Worker’s Rights Activists and Union Leaders

Worker’s rights activists and union leaders working to expose corrupt business practices or ensure protections for workers face different forms of retaliation, including violent threats, restrictions on their ability to form associations, and frivolous criminal charges. The Justice Defenders Program works with local partners facing such threats to develop innovative strategies to document abuses, form cross-sectoral coalitions, build public support, and engage key stakeholders to increase respect for human rights in business operations. We have also provided training on the documentation of labor violations, investigated violations of the U.S. Tariff Act, and engaged buyers about violations by their suppliers. Additionally, the Program helps activists secure protection from violent threats.

Please see below for examples our public work involving worker's rights activists and union leaders.


Communities Under Pressure: Findings from Valbonia, Albania

In January 2019, the Justice Defenders Program investigated reports that activists and community members who objected to the proliferation of hydropower plants (HPPs) in Valbona, Albania were facing consistent harassment from local state and company actors. Its report, “Communities under Pressure – Findings from Valbona, Albania,” describes instances of alleged harassment as reported by those who were interviewed by its investigator. As in the rest of the world, the forms of harassment reported included arrests or threats of arrests, apparently selective prosecutions of activists, threats to job security for activists or their family members, judicial harassment, anonymous threats, and smear campaigns that undermined familial and communal relationships.  


Trial Observation Report: The Case of Rafael Marques de Morais

The Justice Defenders Program observed the trial of Angolan journalist Rafael Marques de Morais was charged with defamation in relation to his book Blood Diamonds : Corruption and Torture in Angola. The book implicated high ranking Angolan military officials for human rights violations committed in one of Angola's diamond mining areas. After proceedings that denied Marques de Morais the right to present a defense, induced him into making a statement on the basis of false pretenses, and compelled him to bear the burden of proving his innocence, all in violation of international fair trial standards, Marques de Morais was found guilty. 


The 2016–2020 Ashulia Strike Cases: Garment Worker Union Leaders in the Bangladeshi Criminal Justice System

The Justice Defenders Program analyzed the cases of seven full-time union or federation organizers and one garment factory worker who were allegedly involved in the 2016 Ashulia protests and found that the cases exemplify the ongoing anti-union discrimination against union leaders in Bangladesh.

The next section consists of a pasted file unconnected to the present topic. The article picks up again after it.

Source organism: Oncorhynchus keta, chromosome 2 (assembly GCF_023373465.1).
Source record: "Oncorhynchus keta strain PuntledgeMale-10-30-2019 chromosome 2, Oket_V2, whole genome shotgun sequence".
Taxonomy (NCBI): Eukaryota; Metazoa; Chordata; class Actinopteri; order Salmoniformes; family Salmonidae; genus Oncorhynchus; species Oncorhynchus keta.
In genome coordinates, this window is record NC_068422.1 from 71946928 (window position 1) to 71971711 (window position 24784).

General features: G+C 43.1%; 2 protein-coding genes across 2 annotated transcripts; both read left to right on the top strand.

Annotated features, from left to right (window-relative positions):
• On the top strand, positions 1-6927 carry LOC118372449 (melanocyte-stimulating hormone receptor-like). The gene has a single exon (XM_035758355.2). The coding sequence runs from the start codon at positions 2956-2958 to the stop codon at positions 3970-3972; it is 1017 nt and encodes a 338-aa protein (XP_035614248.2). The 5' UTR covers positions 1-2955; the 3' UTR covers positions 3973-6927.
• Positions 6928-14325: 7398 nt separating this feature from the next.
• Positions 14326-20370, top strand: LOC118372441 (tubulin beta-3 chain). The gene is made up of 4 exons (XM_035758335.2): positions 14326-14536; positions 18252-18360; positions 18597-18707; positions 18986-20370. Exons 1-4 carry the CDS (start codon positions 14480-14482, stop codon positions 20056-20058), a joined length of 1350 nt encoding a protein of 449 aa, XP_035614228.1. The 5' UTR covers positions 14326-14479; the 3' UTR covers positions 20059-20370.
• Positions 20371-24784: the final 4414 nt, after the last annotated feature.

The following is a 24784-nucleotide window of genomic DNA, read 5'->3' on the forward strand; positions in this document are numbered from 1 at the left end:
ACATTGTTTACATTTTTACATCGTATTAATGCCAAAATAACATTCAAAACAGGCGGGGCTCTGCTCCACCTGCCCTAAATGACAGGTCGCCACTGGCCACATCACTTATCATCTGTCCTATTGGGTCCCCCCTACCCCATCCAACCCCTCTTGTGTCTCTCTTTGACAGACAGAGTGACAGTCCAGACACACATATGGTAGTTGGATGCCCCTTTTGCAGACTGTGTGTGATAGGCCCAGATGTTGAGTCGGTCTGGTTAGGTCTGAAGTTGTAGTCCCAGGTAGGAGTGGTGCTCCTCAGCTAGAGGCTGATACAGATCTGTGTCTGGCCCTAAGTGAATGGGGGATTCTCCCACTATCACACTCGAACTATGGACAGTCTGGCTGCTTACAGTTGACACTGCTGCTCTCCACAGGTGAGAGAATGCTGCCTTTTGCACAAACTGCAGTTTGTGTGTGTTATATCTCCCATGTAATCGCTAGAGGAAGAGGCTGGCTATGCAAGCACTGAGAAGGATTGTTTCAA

Cambodia: Report on Prosecution of Six Independent Trade Union Leaders

The treatment of labor union leaders by governmental authorities in Cambodia has a volatile history and has been the subject of concern by various international and regional authorities, including the International Labor Organization, the European Commission, and certain United Nations Special Rapporteurs. This report focuses on the prosecution of six labor union leaders who faced criminal charges in the aftermath of protests surrounding the 2013 National Assembly election results, which continued the 28-year reign of Prime Minister Hun Sen and his Cambodian People’s Party.


Ecuador: Preliminary Report on Criminal Charges Filed Against Labor Organizer Jorge Acosta

After observing several of the hearings in the cases against Jorge Acosta, an Ecuadorian workers’ rights advocate and coordinator of the banana workers’ union ASTAC, Center staff attorneys concluded that the criminal proceedings against him have been characterized by several serious irregularities. The Center staff further concluded that there are grounds for concern that officials may be using criminal proceedings against Mr. Acosta to intimidate and silence him in violation of his right to a fair trial as well as his right to the freedoms of association and expression. (English) (Español)


Tainted Stones: Bonded Labor and Child Labor in the India-U.S. Sandstone Supply Chain

The report recommends that all stakeholders, including the Government of India, and the U.S. government, as well as business enterprises involved in exporting, importing, mining, and processing, should ensure protection of human rights through due diligence and best practices in the sandstone mining industry’s supply chain. The recommendations propose a holistic approach that governments, companies, civil society organizations and trade unions should undertake to eradicate serious human rights violations from Rajasthan’s sandstone mining industry.